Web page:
Nucleoproteins: Constitutes of nuclear material (DNA and RNA)



One of the groups of conjugated proteins, characterized by presence of nonprotein prosthetic group, nucleic acid and attached to one or more molecules of a simple protein, a basic protein histone or protamine is called nucleoprotein. Nucleoproteins are so named because they constitute a large part of nuclear material. 

Chromatin is largely composed of nucleoproteins, which indicates that these compounds are involved in cell-division, and transmission of hereditary factors. Nucleoproteins are found in all animal and plant tissues and have been extracted from a variety of tissues. Most easily isolated from yeast cells or from tissues with large nuclei where the cells are densely packed such as thymus gland.


Extracting agents used include water, dilute alkali, NaCl solutions and buffers ranging from pH of 4.0 to 11.0. In each case extraction is followed by precipitation with acid, saturated (NH4)2 SO4 or dil. CaCl2. When the purified nucleoprotein is hydrolysed with acid or by the use of enzymes, various components as shown in the box are obtained.

Nucleoproteins are so named because they constitute a large part of nuclear material.

SUGARS

D-ribose and D-2-deoxyribose are the only sugars so far found in the nucleic acids from which the sugars have been isolated and identified, and they are assumed to be the sugars universally present in nucleic acids. Both sugars are present in nucleic acids as the β-Furanoside ring structures.

PYRIMIDINE BASES

Pyrimidine bases found in nucleic acids are mainly three:
• Cytosine is found both in DNA and RNA
• Thymine is found in DNA only
• Uracil is found in RNA only.
All the pyrimidine bases can exist in lactam form and Lactim form. If the group is –HN–CO–, it is called the Lactam type (keto), while the same if isomerises to – N = C – OH, it is called Lactim form (enol). At the physiological pH, the lactam (keto) forms are predominant.

1. Cytosine
Chemically it is 2-deoxy-4-amino pyrimidine, it can exist in both lactam or lactim forms. Cytosine is found in all nucleic acids except DNA of certain viruses.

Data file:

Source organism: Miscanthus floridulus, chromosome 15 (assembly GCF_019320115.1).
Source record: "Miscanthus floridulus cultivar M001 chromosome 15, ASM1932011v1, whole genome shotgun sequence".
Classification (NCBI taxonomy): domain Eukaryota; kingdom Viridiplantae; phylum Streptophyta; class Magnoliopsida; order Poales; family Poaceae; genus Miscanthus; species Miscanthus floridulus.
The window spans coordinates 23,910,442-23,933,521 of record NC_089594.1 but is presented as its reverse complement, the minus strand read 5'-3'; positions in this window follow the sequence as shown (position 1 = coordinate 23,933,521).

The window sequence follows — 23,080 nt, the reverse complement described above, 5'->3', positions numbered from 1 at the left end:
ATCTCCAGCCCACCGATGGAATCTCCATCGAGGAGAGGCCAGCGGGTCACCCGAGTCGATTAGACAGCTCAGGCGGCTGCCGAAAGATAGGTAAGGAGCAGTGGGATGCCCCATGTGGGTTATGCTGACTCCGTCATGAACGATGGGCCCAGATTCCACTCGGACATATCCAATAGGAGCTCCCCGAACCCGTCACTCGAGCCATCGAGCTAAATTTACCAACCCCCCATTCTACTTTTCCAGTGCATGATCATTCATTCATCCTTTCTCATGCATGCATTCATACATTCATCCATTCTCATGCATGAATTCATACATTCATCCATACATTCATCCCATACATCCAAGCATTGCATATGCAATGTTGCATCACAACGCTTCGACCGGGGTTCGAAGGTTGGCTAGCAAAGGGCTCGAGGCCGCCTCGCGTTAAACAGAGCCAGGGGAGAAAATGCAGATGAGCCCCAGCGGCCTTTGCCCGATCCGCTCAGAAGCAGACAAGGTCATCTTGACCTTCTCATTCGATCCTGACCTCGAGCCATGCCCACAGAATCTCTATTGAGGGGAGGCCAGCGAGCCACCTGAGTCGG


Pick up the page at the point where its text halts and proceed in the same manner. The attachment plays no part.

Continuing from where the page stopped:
2. Thymine (5-methyl uracil)
Chemically it is 2, 4-deoxy-5-methyl pyrimidine. Thymine occurs only in DNA, in nucleic acids which contain deoxyribose as Sugar. Minor amounts have recently been found in t-RNA.

3. Uracil
Chemically it is 2, 4-dioxy pyrimidine. Uracil is confined to RNA only, not found in DNA. In addition to three major pyrimidine bases, there occurs in small quantities bases like 5–OH-methyl cytosine, methylated derivatives and reduced uracil compounds.




PURINE BASES

The Purine ring is more complex than the Pyrimidine ring. It can be considered the product of fusion of a pyrimidine ring with an imidazole ring. Adenine and guanine are the two principal purines found in both DNA and RNA.
1. Adenine
Chemically it is 6-aminopurine.
2. Guanine

Chemically it is 2-amino-6-oxypurine. Guanine can be present as lactam and lactim forms.
In addition to above, small amount of methylated purines have been shown to be present in nucleic acids. Two other purine bases, hypoxanthine and xanthine occur as intermediates in the metabolism of adenine and guanine. In human beings, a completely oxidised form of purine base uric acid occurs, which is of great biomedical importance. Uric acid is the catabolic end product of purines in human beings.

Occurrence

A. Nature: 

In nature, numerous unusual minor bases can exist in addition to the five major bases discussed above. Some of these unusual substituted bases are present only in the nucleic acids of bacteria and viruses. But many are also found in DNA and transfer RNAs of both prokaryotes and eukaryotes.
Examples
• Bacteriophages contain 5-hydroxy methyl cytosine.
• Certain unusual bases are found in m-RNA molecules of mammalian cells like N6 – methyl adenine, N7 – methyl guanine and N6 – N6 – dimethyl adenine.
• Both bacterial and human DNA have been found to contain significant quantities of 5-methyl cytosine.
• A uracil modified at N3 position by attachment of a propyl group has also been detected in bacteria.
The functions of such substituted Purine and Pyrimidine bases are not clear.

B. In plants:

Quite a number of purine bases containing methyl substituents occur in plants and plant products and many of them have definite pharmacologic properties. Some of them which occur in foodstuffs having biomedical importance are:
• Theophylline: Chemically 1, 3-dimethyl xanthine is found in tea.
• Theobromine: Occurs in cocoa which is chemically 3, 7-dimethyl xanthine.
• Caffeine: Present in coffee, is chemically 1, 3, 7-trimethyl xanthine.



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